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Read: Rational Decisions

Ken Binmore’s Rational Decisions is not quite what I expected when I first read just the title. It is, however, something you should very much expect from Ken Binmore. He is an excellent Game Theorist. And even though he eyes current experimental economics rather critically, i. e. he is just more skeptical about some of the claims your standard experimental economists (or are these rather behavioral economists?) are willing to make, his research is very much based on empirical findings, experiments and the boundedness of human capabilities and facilities.

Rational Decisions is about Bayesian Decision Theory. It is about where it can apply and where not. Bayesian Decision Theory It is useful in Games, in situation in which everything is known up to an exactly quantified level of risk. It is utterly “ridiculous” if the decision maker instead is confronted with uncertainty as is the case in the real world where most events do not have a unique objective probability.

Rational Decisions is, therefore, about filling the gap between Decision Making under risk and Decision Making under uncertainty. In my opinion, it is ultimately about an instance of Bounded Rationality.

Binmore gives a comprehensive overview of the standard economic model of decision making and its limitations. He explores the foundations of this model, reviews the historical context and clarifies how Economic Theory has to be interpreted, that current Economic Theory (i. e. the concept of revealed preferences and utility) is not concerned with psychological motives at all.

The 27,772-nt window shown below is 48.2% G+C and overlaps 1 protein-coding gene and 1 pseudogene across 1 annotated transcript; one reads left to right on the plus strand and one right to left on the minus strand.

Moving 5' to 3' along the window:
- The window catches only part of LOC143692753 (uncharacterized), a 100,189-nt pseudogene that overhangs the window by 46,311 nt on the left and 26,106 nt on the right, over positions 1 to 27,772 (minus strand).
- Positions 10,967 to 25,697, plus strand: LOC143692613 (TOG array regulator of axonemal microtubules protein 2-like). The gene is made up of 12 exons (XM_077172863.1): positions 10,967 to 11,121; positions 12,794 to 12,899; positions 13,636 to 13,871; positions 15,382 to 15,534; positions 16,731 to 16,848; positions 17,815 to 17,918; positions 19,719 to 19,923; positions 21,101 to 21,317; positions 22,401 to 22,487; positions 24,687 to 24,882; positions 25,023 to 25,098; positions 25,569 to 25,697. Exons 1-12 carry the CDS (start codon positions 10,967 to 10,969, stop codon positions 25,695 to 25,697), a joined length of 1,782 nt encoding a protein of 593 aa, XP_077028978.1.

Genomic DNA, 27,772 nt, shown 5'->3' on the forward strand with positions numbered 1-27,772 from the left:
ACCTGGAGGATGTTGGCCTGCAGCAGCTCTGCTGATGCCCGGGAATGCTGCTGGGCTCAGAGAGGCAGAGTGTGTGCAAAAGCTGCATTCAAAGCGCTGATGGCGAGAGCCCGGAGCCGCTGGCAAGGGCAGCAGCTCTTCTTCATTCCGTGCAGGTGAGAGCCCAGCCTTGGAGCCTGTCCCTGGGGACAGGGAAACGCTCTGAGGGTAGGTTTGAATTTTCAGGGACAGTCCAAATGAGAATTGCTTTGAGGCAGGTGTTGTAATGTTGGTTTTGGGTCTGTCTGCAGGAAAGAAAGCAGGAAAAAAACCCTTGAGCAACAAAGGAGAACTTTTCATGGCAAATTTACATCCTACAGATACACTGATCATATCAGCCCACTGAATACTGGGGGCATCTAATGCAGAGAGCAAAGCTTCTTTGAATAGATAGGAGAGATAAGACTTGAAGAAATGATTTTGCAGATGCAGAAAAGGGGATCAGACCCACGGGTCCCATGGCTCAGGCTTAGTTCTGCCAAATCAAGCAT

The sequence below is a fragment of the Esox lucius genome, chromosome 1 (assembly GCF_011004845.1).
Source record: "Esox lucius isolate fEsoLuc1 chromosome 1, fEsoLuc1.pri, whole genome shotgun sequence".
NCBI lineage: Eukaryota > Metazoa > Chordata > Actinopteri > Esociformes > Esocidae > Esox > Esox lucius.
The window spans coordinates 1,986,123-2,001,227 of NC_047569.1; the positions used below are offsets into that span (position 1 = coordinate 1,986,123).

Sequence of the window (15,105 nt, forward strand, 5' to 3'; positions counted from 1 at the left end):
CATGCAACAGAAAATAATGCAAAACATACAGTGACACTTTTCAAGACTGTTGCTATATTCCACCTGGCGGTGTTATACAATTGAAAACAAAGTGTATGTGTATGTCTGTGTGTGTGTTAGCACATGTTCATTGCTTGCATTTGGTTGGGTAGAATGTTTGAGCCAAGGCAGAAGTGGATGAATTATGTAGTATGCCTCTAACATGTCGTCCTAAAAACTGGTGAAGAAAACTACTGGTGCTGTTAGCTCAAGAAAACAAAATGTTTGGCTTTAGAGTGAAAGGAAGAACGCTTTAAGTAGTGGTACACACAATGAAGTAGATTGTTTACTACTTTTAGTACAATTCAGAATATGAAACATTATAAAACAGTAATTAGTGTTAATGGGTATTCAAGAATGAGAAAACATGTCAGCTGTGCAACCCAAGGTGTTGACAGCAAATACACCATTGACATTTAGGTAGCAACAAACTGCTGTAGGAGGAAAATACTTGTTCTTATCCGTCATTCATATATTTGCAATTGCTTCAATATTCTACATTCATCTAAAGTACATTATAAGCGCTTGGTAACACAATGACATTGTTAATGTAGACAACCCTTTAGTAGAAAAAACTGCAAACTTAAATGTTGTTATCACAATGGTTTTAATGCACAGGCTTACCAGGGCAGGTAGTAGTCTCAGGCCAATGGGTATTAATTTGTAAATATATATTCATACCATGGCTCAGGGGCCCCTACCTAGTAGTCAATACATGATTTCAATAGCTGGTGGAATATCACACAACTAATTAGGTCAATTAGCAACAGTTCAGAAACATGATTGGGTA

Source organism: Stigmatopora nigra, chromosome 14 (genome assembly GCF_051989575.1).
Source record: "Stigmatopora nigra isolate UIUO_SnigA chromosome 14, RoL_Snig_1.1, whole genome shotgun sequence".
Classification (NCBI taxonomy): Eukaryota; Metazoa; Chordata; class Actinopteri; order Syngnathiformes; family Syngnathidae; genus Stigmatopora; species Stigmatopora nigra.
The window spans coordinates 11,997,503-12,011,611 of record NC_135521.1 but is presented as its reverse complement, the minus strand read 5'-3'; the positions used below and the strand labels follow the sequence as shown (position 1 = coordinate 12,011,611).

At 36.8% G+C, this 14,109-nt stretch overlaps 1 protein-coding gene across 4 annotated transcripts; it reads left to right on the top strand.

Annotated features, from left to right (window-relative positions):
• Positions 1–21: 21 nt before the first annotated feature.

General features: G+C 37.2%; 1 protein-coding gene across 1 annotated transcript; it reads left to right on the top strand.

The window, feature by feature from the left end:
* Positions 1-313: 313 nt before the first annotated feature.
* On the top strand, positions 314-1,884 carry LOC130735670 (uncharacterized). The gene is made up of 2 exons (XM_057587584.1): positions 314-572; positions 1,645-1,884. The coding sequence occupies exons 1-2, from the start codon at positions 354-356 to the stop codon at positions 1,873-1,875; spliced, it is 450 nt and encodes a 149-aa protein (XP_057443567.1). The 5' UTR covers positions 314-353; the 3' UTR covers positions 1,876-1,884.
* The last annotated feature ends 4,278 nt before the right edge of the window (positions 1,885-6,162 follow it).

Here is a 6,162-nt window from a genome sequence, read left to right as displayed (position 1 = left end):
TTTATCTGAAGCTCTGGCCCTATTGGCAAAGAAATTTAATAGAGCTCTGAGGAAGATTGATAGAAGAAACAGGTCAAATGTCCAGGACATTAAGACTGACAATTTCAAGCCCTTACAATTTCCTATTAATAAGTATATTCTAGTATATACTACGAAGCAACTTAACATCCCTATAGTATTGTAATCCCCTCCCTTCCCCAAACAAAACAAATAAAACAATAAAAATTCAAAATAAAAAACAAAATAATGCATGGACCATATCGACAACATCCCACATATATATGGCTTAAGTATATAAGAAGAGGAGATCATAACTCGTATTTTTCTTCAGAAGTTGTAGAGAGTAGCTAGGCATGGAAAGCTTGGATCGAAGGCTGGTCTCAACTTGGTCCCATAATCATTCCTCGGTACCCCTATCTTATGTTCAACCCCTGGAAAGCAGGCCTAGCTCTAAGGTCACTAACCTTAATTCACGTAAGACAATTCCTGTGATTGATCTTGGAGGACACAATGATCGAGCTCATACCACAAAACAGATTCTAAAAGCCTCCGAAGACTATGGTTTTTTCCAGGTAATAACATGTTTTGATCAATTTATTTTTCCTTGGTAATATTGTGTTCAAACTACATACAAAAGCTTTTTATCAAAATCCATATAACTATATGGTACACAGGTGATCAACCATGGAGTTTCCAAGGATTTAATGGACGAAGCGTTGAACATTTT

His writing is witty and opinionated, yet, succinct and clear. Though, sometimes the math made me think twice… All in all, Rational Decisions is a very enlightening experience.

Read: The Making of an Economist, Redux

I am not at an economics department any more. Yet, I am still interested in the profession. Maybe even more interested than a few years before. David Colander provides with The Making of an Economist, Redux a brief overview about the state of the economics curriculum and the economics student at a few of the elite US universities in the early 2000.

I am a little bit disappointed, disillusioned and reaffirmed.

Disappointed because I expected more from this book. The content is mostly fine as far as the topic allows. The presentation, however, could be improved considerably. All the endless tables should have been made into less messy and more clear graphical illustrations. Or at least been complemented with them. The data analysis is cursory, yes. But, I guess this serves a purpose. The data may suffer from several biases and the current analysis does not pretend any false precision or representativeness.

Disillusioned because US economics students may be even more ignorant than I would have thought before. The system really seems to produce basically only a conforming mass of idiot savants.

Reaffirmed because there seems to be only minor differences between the economics education in the US and Germany. In both places the history of economic thought and more broader philosophical questions are not addressed any more – at economics departments. General knowledge about economics is under-appreciated and training focuses on producing least publishable units.

I wonder: Is there any comparable research done for Germany and / or Europe?